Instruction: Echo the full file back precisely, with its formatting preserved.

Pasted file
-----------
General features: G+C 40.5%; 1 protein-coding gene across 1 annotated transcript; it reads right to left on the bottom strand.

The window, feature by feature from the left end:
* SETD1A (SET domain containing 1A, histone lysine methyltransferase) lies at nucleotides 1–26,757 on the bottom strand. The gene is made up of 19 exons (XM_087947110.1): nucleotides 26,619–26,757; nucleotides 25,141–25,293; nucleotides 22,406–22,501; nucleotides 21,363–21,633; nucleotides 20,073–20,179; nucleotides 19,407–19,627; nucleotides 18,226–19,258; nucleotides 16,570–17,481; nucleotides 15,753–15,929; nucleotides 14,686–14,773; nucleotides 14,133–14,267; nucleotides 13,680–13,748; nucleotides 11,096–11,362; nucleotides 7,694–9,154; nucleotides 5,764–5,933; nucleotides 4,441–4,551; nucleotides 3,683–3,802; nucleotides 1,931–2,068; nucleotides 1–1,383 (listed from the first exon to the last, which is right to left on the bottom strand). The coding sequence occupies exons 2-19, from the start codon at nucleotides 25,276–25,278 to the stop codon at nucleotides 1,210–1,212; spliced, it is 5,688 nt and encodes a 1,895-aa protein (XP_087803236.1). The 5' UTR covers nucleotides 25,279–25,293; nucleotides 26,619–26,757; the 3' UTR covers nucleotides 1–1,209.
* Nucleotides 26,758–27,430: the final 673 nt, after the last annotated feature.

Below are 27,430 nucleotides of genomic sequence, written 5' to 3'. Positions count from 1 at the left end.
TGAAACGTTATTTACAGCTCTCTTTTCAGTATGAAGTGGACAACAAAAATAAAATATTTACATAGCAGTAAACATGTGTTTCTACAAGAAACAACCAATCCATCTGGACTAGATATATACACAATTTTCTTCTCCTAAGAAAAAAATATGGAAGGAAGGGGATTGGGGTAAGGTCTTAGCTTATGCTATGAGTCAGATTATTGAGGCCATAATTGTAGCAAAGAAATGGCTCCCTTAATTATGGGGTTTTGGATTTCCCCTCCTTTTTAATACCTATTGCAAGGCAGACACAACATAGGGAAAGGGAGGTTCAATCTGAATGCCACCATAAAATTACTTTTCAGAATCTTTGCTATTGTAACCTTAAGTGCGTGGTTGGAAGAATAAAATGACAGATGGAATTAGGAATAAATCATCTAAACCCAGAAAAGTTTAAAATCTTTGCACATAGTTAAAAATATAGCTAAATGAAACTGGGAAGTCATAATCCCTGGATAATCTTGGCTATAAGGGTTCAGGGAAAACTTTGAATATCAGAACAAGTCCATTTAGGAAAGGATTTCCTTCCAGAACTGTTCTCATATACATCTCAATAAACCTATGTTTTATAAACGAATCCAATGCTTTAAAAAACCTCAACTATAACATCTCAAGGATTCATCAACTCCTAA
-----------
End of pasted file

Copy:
General features: G+C 40.5%; 1 protein-coding gene across 1 annotated transcript; it reads right to left on the bottom strand.

The window, feature by feature from the left end:
* SETD1A (SET domain containing 1A, histone lysine methyltransferase) lies at nucleotides 1–26,757 on the bottom strand. The gene is made up of 19 exons (XM_087947110.1): nucleotides 26,619–26,757; nucleotides 25,141–25,293; nucleotides 22,406–22,501; nucleotides 21,363–21,633; nucleotides 20,073–20,179; nucleotides 19,407–19,627; nucleotides 18,226–19,258; nucleotides 16,570–17,481; nucleotides 15,753–15,929; nucleotides 14,686–14,773; nucleotides 14,133–14,267; nucleotides 13,680–13,748; nucleotides 11,096–11,362; nucleotides 7,694–9,154; nucleotides 5,764–5,933; nucleotides 4,441–4,551; nucleotides 3,683–3,802; nucleotides 1,931–2,068; nucleotides 1–1,383 (listed from the first exon to the last, which is right to left on the bottom strand). The coding sequence occupies exons 2-19, from the start codon at nucleotides 25,276–25,278 to the stop codon at nucleotides 1,210–1,212; spliced, it is 5,688 nt and encodes a 1,895-aa protein (XP_087803236.1). The 5' UTR covers nucleotides 25,279–25,293; nucleotides 26,619–26,757; the 3' UTR covers nucleotides 1–1,209.
* Nucleotides 26,758–27,430: the final 673 nt, after the last annotated feature.

Below are 27,430 nucleotides of genomic sequence, written 5' to 3'. Positions count from 1 at the left end.
TGAAACGTTATTTACAGCTCTCTTTTCAGTATGAAGTGGACAACAAAAATAAAATATTTACATAGCAGTAAACATGTGTTTCTACAAGAAACAACCAATCCATCTGGACTAGATATATACACAATTTTCTTCTCCTAAGAAAAAAATATGGAAGGAAGGGGATTGGGGTAAGGTCTTAGCTTATGCTATGAGTCAGATTATTGAGGCCATAATTGTAGCAAAGAAATGGCTCCCTTAATTATGGGGTTTTGGATTTCCCCTCCTTTTTAATACCTATTGCAAGGCAGACACAACATAGGGAAAGGGAGGTTCAATCTGAATGCCACCATAAAATTACTTTTCAGAATCTTTGCTATTGTAACCTTAAGTGCGTGGTTGGAAGAATAAAATGACAGATGGAATTAGGAATAAATCATCTAAACCCAGAAAAGTTTAAAATCTTTGCACATAGTTAAAAATATAGCTAAATGAAACTGGGAAGTCATAATCCCTGGATAATCTTGGCTATAAGGGTTCAGGGAAAACTTTGAATATCAGAACAAGTCCATTTAGGAAAGGATTTCCTTCCAGAACTGTTCTCATATACATCTCAATAAACCTATGTTTTATAAACGAATCCAATGCTTTAAAAAACCTCAACTATAACATCTCAAGGATTCATCAACTCCTAA